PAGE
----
Google Glass isn’t dead: project graduates from X Labs as iPod visionary is placed in charge


Google Glass v2 1

Some non-believers might be writing Google Glass off at this point, but Google thinks it’s far from dead. In fact, the company today announced that it was “graduated” from Google X’s experimental labs and is getting the spotlight in its own little division.

That not enough to convince you they’re going full steam ahead with Glass? The person they put in charge of the project is none other than Tony Fadell. You may remember his name as the founder and creator of the Nest Learning Thermostat, made by the company Nest which Google acquired in 2014.

Tony_FadellMore than just Nest — which is an awesome product itself — Fadell is also widely recognized as the man responsible for the birth of the Apple iPod, the most iconic portable music player in the history of electronics. His resume is legit, folks, and Google’s asking him to work his Midas touch on a product that could definitely use a lot of tender love and care.

While he will be the overseer of the team, he will still work in an independent capacity at Nest. Ivy Ross, the Google Glass team’s long-time head, will continue in her role, but she will report directly to Tony Fadell.

With this news also comes word that Google is looking to wind the Glass Explorers program down. The program was never meant to be taken as a product launch, but more of a product test to help nurture and grow the platform for an eventual consumer release (hence why they slapped a ridiculous price tag on it to attract only the most enthusiastic users and developers).

Google says the last day to get your hands on Google Glass Explorer Edition will be January 19th, 2015, so you’ll want to go scrape up $1,500 and order one ahead of that date if you don’t already have one.

Unfortunately we’re not yet sure what that will mean in terms of being able to get a transparent look at how Google moves the platform forward. If they’re doing away with the Explorers’ program then it could dash the hopes of seeing it evolve in the public eye like we’re used to (sort of the way Google’s being open-ended about Project Ara and its growth cycle). Google says they’ll definitely be giving us a peek when they’re ready, but we imagine it won’t happen with the same frequency that it did with the advent of the Explorers’ program.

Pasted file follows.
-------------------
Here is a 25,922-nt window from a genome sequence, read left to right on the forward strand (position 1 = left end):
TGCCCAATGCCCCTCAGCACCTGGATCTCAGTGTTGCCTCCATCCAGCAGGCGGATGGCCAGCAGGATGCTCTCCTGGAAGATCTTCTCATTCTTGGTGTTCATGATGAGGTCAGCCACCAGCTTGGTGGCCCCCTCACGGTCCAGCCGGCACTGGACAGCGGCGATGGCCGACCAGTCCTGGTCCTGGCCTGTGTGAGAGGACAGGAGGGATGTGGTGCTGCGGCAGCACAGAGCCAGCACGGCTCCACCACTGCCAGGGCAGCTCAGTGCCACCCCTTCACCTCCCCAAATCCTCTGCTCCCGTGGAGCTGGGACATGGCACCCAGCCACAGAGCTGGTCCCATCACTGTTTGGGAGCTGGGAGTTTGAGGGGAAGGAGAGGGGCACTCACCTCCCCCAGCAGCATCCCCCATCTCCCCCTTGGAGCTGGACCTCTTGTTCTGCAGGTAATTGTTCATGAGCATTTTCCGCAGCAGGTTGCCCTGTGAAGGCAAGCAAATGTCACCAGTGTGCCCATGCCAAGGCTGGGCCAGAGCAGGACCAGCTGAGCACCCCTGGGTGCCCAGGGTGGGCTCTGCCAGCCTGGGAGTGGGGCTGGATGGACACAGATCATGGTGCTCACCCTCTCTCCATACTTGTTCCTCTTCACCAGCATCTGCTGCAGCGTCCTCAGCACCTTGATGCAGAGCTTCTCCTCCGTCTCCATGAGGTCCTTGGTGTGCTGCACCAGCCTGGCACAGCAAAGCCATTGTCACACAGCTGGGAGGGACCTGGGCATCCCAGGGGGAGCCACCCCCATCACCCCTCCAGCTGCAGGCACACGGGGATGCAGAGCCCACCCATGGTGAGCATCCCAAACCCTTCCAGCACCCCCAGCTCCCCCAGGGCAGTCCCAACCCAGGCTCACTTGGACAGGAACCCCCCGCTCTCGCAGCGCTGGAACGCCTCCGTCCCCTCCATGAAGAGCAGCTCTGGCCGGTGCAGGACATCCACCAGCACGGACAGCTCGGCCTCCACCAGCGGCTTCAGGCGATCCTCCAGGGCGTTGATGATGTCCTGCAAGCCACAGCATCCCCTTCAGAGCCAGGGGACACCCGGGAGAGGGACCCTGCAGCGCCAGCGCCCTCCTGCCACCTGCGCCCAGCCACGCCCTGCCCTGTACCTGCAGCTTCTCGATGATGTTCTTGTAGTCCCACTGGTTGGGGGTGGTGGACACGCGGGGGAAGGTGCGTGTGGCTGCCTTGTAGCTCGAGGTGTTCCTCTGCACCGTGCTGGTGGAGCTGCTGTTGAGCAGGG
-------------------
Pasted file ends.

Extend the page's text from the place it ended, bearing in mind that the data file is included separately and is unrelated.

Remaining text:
But if this is what has to happen for the project to finally see its first consumer launch and make strides to becoming a mainstream viable platform for smart computing, then we couldn’t be happier to hear it. Google says they have plans to release a “new” version of Glass in 2015, but we’re not exactly sure what that new version could be.

google glass prototype patent image 1

We speculated they could be looking to revamp the wearable after a patent for an alternate Google Glass design surfaced last week, though there’s still no telling if that patent has anything to do with Google’s future plans.

Suppose there’s only one thing we can do: patiently wait for Google to reintroduce Glass in a way that can get everyone excited again. In the meantime, feel free to take a look back at our Google Glass review to see how the platform held up in its early days as we look forward to a brighter future.

[via Google+]

Quentyn Kennemer
The "Google Phone" sounded too awesome to pass up, so I bought a G1. The rest is history. And yes, I know my name isn't Wilson.

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  1. You actually believe that it isn’t dead? Come on, it’s all nice words for *translate* it doesn’t work, its dead. Why in the hell would someone would wear glasses for fun, while some wear contacts or have eye-surgery. Makes no sense and the functionality is also very limited.

    1. The Glass Explorer program was an external beta test, instead of the commonly known internal beta test. What better way to see what a product can actually do and what people actually want, than to give it to the brightest minds from various walks of life, right? Now that Google is ready and knows what consumers want to do with this type of technology, they’re going to do what needs to be done to bring it to market now that the testing and research phase of the product is over and done with. I really don’t know why this is so hard to grasp.

      1. So, what did they find consumers want to do with them? Things they can do people can do with other wearables and their watches and their phones and portable cameras for a fraction of the price and not look like a creepy dork in the process or get banned from entry to places they want to go. Their value and desire to be used by the public is not as easy to grasp as you seem to think.

      2. I’m with you. This was obviously a beta run. I really think after hearing the feedback on how it looks, I would imagine they are going to start incorporating it into some better looking frames and lower the price a bit. It makes every bit of sense that they arent giving up on it.

      3. Early-adopters are geeks, they don’t know what “normal” people want. This project is just a big fail, limited functionality, limited use and why would one with great eyes wear something on their nose, it will never be a mainstream product. I already said it from day one and it seems I was completely right.

        Please don’t give me that answer: that’s what they said about smartphones. Yes, but I can put my smartphone away, a smartphone isn’t placed on my head or in front of my eyes. It’s a completely different product, which still lacks a killer feature.

      4. It wasn’t a beta test – it was an experiment.

        The results are in and they show that as a product there is no future for it.

        Like all good failed experiments I’m sure there is plenty of other knowledge gained, but Google Glass is out there with Wave and other tried-failed-dropped Google tech.